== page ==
Bénédictine Crowns Manchester’s Cocktail Champion

Tom Higham, Paul Curry & Amir Javaid - Benedictine Competition (Manchester)

Bénédictine Liqueur has crowned Tom Higham and Amir Javaid as joint winners of the Northern heat of its 2013 Cocktail Challenge in the closest heat of the competition so far.

Tom, from The Liquorists, and Amir, from Room Manchester, both fought off stiff competition from the other skilled entrants in the third heat of the challenge at Epernay Bar in Manchester and took part in a dramatic final shake off as they were awarded joint highest scores by the judges (including my good self).

With the shake off still not able to separate the two contestants, it was decided that both Tom and Amir were equally deserved winners of the once in a lifetime paid trip to France in October, which includes a visit to the liqueur’s birthplace in Fécamp, Normandy and a Cocktail Safari in Paris, all courtesy of Bénédictine.

All the aspiring mixologists were required to create a new cocktail containing a minimum of 35ml Bénédictine, which was then marked on taste, aroma and presentation. The entrants themselves were also judged on their knowledge of the Bénédictine brand, plus the creativity and presentation of their cocktail.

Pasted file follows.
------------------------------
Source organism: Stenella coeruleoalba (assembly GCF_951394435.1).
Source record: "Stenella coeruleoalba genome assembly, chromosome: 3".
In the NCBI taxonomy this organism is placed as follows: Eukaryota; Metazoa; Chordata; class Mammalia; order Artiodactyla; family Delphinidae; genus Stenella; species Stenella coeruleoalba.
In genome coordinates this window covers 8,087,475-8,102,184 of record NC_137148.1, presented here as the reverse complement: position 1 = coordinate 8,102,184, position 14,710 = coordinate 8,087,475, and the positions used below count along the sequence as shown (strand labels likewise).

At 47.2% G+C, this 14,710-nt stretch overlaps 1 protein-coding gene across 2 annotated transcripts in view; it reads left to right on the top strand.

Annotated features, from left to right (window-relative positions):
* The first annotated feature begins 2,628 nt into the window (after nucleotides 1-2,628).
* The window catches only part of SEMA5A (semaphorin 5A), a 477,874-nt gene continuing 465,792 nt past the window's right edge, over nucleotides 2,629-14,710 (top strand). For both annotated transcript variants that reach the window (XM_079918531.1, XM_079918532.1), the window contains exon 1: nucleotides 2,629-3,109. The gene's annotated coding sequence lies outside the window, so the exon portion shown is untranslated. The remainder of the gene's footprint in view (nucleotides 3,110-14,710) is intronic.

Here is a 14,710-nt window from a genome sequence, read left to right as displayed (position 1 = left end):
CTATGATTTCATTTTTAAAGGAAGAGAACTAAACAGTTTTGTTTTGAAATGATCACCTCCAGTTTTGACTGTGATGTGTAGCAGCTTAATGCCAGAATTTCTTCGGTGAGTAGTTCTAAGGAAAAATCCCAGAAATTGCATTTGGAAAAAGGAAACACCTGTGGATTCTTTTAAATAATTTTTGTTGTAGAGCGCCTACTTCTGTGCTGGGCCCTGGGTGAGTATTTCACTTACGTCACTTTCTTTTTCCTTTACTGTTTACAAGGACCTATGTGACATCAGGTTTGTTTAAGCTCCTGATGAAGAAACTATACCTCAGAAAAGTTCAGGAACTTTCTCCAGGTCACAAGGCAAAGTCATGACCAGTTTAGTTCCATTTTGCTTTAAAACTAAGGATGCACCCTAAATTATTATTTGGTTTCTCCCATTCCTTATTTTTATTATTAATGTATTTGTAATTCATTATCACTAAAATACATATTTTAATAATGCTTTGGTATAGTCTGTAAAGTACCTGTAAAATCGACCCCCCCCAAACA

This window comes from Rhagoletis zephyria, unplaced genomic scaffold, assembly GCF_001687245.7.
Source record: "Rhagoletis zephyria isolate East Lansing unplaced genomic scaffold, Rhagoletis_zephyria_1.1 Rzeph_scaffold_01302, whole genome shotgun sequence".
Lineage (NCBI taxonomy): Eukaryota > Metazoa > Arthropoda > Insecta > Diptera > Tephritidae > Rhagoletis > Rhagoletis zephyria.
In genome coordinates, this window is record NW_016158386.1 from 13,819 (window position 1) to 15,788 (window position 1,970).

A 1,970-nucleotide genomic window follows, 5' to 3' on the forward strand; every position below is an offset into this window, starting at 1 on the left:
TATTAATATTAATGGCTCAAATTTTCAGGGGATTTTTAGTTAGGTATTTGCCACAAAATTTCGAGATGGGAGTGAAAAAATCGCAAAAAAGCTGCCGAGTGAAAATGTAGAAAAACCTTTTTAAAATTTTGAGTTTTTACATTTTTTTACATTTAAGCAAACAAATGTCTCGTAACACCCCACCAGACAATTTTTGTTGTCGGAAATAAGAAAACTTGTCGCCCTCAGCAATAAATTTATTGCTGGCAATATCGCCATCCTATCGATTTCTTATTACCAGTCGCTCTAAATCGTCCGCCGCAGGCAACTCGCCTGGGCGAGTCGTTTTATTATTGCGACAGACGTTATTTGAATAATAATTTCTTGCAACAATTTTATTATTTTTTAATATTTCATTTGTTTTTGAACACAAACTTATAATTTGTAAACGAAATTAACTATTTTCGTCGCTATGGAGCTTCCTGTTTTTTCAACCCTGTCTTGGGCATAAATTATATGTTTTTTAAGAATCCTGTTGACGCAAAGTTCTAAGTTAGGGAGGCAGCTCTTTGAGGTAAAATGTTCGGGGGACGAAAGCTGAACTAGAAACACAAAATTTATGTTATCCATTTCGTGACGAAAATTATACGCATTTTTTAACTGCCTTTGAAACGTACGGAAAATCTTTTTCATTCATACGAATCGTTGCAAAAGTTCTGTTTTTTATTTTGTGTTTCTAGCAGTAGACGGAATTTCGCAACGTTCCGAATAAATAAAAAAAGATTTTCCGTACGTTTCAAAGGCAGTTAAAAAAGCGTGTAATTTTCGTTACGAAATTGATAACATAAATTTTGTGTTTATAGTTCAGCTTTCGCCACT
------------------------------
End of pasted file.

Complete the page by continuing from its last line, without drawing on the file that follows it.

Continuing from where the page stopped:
Amir impressed the judges with his chocolate-inspired “The Grand Belle Epoc”, which was created using a mix of Bénédictine, Dark Chocolate Tea, Kings Ginger, Peychaud Bitters, topped with a lemon and mint garnish, and presented with stem ginger coated in dark chocolate accompaniments.

Speaking about the competition, Amir said, “I love using Bénédictine in my cocktails and was interested to see how others use it as an ingredient too. I wanted to be as creative as possible and really challenged myself, so to be named the joint-winner is a great achievement.”

Tom took a different, but equally delicious, steer on his drink of choice, “Eternian Flip”, which was also a big hit with the judging panel. Made using a most enjoyable mix of Bénédictine, Angostura Bitters, Guinness, Coca Lopez and egg yolk, he presented his drink with a Pain du Chocolat, which complemented the sweet flavour of the drink perfectly.

Joint-winner Tom said: “I always enjoy experimenting with new flavours and I had great fun coming up with my drink for today so to win the competition is amazing! The trip in October sounds incredible and I can’t wait to learn more about Bénédictine, by visiting its hometown of Fécamp.”